Glycine is the simplest of the 20 amino acids. It plays a major role in brain function. Glycine has shown some promise for use in the treatment of schizophrenia and may have other uses related to the brain [I]. Are you starting to see that amino acids are critical for brain health and mental clarity?
Proline is necessary for your body to produce collagen, which is the main protein of your skin, tendons, cartilage, bones, and connective tissue. It keeps your muscles and joints flexible and helps reduce the sagging and wrinkling associated with normal aging of the skin and exposure to sunlight. Proline helps repair damaged tissues, skin, and muscles. Endurance runners and competitive bodybuilders often lack Proline, which can lead to a decrease in muscle tissue.
Serine helps your brain and central nervous system function correctly. This amino acid also aids in the production of cells that help your body fight infections. In addition, your body uses Serine to make tryptophan and serotonin, which help your brain regulate your mood. Depression and anxiety have been linked to a lack of serotonin or tryptophan in the body.
Plant sources: seaweed, spirulina, sesame seeds, pumpkin seeds, brewer’s yeast, mixed nuts, lima beans, mung beans
11. Tyrosine and Stress
Tyrosine helps regulate mood and stimulates your central nervous system. Tyrosine is a building block for important brain chemicals known as neurotransmitters. Tyrosine may also help your body adapt to and cope with the effects of physical or mental stress by reducing the symptoms of stress.
A lot of the same plant and animal sources are listed numerous times. That’s because these foods contain more than one type of amino acid. For this reason, Good Decisions considers them “all-star” proteins. Incorporating foods like sunflower seeds, pumpkin seeds, cod, salmon, eggs, legumes, game meat and, yes even grass fed beef on a regular basis, will give your body the building blocks it needs to provide you with a constant flow of energy throughout your day. I’m sure we could all use more of that! Mental clarity, younger-looking skin, increased memory and metabolism, as well as healthy sexual function, all depend on eating healthy, good quality proteins.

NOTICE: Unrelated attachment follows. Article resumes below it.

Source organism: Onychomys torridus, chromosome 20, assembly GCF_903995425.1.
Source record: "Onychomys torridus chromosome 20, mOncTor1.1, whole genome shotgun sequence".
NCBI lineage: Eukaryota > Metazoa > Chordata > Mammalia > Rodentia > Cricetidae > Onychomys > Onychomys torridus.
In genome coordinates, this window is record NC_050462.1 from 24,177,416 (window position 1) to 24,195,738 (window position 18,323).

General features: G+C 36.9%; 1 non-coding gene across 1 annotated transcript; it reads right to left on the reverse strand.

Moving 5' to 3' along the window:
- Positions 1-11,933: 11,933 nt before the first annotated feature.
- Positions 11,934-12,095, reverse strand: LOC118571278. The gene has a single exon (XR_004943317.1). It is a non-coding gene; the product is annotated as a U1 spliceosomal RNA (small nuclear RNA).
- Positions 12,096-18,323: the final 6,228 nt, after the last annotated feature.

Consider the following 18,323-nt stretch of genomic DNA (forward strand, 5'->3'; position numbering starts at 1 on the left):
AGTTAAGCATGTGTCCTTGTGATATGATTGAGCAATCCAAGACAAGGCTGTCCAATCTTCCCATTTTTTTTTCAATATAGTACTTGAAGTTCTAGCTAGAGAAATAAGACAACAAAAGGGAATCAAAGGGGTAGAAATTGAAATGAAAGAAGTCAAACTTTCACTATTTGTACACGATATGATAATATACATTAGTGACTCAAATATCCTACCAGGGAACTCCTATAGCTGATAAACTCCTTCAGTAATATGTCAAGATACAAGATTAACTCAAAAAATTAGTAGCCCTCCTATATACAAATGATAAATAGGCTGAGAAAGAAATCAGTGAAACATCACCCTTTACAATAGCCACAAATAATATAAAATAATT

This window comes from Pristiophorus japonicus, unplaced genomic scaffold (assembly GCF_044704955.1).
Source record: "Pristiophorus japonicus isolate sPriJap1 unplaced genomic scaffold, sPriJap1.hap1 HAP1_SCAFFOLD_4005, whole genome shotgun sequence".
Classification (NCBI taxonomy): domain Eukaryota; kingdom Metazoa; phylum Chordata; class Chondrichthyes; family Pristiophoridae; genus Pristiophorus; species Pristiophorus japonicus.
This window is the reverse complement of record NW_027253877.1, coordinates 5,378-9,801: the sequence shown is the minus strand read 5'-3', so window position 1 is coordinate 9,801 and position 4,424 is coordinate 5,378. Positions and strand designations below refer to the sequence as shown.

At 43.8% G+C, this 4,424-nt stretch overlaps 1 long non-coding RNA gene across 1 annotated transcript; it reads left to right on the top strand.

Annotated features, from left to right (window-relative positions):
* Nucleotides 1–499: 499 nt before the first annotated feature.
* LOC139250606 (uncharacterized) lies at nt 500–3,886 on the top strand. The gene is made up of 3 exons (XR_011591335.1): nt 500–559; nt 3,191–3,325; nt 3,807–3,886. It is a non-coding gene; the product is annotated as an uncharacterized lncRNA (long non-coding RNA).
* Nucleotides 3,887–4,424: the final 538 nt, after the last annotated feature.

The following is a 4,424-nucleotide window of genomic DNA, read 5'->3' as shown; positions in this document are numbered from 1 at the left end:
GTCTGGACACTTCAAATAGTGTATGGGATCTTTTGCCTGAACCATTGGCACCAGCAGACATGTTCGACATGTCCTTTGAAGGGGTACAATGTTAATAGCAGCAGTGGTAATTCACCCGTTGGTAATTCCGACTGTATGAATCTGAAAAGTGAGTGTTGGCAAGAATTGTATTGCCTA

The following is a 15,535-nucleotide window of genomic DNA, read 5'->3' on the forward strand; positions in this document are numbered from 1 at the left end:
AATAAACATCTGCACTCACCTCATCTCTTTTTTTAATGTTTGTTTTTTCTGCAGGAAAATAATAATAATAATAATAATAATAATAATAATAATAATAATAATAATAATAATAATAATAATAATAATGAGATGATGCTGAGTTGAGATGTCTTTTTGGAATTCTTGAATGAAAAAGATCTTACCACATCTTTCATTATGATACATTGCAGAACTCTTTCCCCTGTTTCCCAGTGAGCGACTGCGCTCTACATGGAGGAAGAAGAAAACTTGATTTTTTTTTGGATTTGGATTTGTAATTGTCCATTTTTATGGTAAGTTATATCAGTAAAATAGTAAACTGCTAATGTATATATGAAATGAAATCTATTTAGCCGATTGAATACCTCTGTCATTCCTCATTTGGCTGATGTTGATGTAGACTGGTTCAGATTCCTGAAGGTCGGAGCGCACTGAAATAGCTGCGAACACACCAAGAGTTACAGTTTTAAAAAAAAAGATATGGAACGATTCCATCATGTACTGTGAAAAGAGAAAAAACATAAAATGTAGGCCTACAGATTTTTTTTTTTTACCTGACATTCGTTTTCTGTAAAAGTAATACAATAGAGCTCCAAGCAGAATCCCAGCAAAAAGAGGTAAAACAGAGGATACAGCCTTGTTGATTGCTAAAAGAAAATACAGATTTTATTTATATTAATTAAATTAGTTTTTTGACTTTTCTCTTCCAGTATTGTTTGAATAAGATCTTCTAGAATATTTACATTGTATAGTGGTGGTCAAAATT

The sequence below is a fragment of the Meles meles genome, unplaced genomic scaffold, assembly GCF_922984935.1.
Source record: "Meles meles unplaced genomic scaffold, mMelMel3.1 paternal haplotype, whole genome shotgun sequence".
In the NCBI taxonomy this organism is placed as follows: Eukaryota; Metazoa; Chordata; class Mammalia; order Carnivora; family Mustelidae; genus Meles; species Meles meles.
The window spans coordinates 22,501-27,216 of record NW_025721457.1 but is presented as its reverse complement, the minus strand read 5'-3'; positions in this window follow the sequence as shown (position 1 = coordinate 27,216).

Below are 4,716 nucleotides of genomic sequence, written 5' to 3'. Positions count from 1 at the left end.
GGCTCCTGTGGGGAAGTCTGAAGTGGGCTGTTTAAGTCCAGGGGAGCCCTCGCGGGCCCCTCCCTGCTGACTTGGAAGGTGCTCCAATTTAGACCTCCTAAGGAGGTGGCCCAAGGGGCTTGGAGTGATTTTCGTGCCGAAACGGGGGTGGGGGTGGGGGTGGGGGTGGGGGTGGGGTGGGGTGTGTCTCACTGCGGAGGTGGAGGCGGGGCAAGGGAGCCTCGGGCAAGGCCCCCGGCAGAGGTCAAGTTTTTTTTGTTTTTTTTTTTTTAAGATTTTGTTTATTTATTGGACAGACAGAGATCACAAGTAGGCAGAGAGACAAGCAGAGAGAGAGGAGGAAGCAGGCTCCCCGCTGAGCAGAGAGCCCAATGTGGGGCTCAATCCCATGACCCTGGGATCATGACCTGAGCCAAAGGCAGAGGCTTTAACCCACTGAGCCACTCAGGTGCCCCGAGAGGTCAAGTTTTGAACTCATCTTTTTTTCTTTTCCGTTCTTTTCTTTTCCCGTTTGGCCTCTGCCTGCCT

We place an emphasis on quality because it is easy to see how feeding the body synthetic proteins, proteins injected with food dyes, additives, preservatives, growth hormones, and antibiotics could adversely affect all of the bodily functions that require clean, healthy, natural protein.
Browse our All-Star Foods section to learn more about our favorite whole food sources of protein!
[I] Heresco-Levy U, Javitt DC, Ermilov M, Mordel C, Silipo G, Lichtenstein M. “Efficacy of high-dose glycine in the treatment of enduring negative symptoms of schizophrenia.”Arch Gen Psychiatry. 1999. Jan; 56(1):29-36. Web. May. 2016. <http://www.ncbi.nlm.nih.gov/pubmed/9892253>.
[II] Paul IA, Skolnick P. “Glutamate and depression: clinical and preclinical studies.” Ann N Y Acad Sci. 2003 Nov; 1003:250-72. Web. May. 2016. <http://www.ncbi.nlm.nih.gov/pubmed/14684451>.